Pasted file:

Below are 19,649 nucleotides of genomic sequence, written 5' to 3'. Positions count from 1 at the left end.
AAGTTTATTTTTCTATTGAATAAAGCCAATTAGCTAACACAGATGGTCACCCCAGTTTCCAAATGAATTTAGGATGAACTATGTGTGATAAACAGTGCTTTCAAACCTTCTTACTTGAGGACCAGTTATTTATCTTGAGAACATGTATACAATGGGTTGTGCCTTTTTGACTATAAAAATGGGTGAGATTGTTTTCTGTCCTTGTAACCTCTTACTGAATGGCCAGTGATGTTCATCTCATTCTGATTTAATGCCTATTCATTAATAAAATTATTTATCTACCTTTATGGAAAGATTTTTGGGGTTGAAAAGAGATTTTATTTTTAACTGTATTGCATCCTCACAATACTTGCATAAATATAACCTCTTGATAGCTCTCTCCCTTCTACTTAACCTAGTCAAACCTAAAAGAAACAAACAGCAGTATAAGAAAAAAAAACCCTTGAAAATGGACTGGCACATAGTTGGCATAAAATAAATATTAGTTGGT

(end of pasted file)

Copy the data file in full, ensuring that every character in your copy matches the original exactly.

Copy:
Below are 19,649 nucleotides of genomic sequence, written 5' to 3'. Positions count from 1 at the left end.
AAGTTTATTTTTCTATTGAATAAAGCCAATTAGCTAACACAGATGGTCACCCCAGTTTCCAAATGAATTTAGGATGAACTATGTGTGATAAACAGTGCTTTCAAACCTTCTTACTTGAGGACCAGTTATTTATCTTGAGAACATGTATACAATGGGTTGTGCCTTTTTGACTATAAAAATGGGTGAGATTGTTTTCTGTCCTTGTAACCTCTTACTGAATGGCCAGTGATGTTCATCTCATTCTGATTTAATGCCTATTCATTAATAAAATTATTTATCTACCTTTATGGAAAGATTTTTGGGGTTGAAAAGAGATTTTATTTTTAACTGTATTGCATCCTCACAATACTTGCATAAATATAACCTCTTGATAGCTCTCTCCCTTCTACTTAACCTAGTCAAACCTAAAAGAAACAAACAGCAGTATAAGAAAAAAAAACCCTTGAAAATGGACTGGCACATAGTTGGCATAAAATAAATATTAGTTGGT